I've heard that one is understood as referring to people if one uses any one as in

Q: Which of these ice cream flavors do you want?
A: Any one.

I understand that any one sounds like anyone, but is that a reason not to use the expression?

What about other uses of one, such as the first one and one of them?

  • 1
    There are few restrictions on how you can use "one". "I'd like to have one of those donuts. No, not that one... THAT one. But I'll take any one of those cookies."
    – Hot Licks
    Commented Jan 8, 2016 at 13:51
  • I don't understand why has someone erased my inverted question mark, so useful at that position. [:-)] And no, we don't have inverted question mark in my native language. Commented Jan 8, 2016 at 16:40

2 Answers 2


"One" is used as a pronoun for things and people.


  • "Please hand me the one on the right."
  • "John wants the same one as all his friends."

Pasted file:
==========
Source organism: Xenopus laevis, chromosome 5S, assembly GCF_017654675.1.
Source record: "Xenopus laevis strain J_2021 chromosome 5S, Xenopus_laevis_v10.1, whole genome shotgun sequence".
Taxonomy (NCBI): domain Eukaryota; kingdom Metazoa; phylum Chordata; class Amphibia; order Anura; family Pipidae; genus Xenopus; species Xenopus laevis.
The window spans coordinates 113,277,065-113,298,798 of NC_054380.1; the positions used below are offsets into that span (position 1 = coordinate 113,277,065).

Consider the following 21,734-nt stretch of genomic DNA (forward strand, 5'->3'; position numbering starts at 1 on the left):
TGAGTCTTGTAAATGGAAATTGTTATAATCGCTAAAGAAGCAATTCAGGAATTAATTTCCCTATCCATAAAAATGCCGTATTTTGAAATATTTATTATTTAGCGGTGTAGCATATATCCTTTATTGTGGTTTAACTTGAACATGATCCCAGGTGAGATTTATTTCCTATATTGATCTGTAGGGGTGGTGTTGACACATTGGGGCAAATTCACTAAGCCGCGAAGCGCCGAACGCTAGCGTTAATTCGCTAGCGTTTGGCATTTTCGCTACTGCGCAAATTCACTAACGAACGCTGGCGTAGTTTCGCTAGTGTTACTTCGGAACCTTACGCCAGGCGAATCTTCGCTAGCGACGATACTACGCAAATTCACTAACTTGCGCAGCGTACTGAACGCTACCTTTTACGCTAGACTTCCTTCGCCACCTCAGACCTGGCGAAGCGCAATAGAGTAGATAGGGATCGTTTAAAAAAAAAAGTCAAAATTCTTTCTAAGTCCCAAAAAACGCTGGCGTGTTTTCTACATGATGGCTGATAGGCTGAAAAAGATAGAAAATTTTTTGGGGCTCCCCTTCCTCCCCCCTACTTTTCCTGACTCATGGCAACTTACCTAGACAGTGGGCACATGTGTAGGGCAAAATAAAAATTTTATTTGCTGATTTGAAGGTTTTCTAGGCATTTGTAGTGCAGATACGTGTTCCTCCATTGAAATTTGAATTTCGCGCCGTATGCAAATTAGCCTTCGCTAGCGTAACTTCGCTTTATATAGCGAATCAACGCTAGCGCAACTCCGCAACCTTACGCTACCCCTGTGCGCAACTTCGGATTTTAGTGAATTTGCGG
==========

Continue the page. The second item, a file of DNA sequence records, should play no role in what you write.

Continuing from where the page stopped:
• "Having only one is never enough."


  • "Mary is the one who gave me this cold."
  • "The one on the right is my sister."
  • "Go in one at a time, please."
  • The two answers are complementary, since this one discusses "one" in general while the other one talks about the distinction "any one / anyone" in particular (mentioned in my question description). As I must accept a single answer, I choose the most general. Commented Jan 14, 2016 at 16:30

Let's start with definitions.

Anyone means any person or people.

Any One refers to any object, person or animal mentioned in the context.

The difference is in how in how you pronounce these words. Once intonation is clear, there may be on confusion.

Anyone is pronounced as one word and the first syllable is stressed, while in any one, the one part is typically stressed more than any part.


Anyone can do it.

Any one of them can do it.

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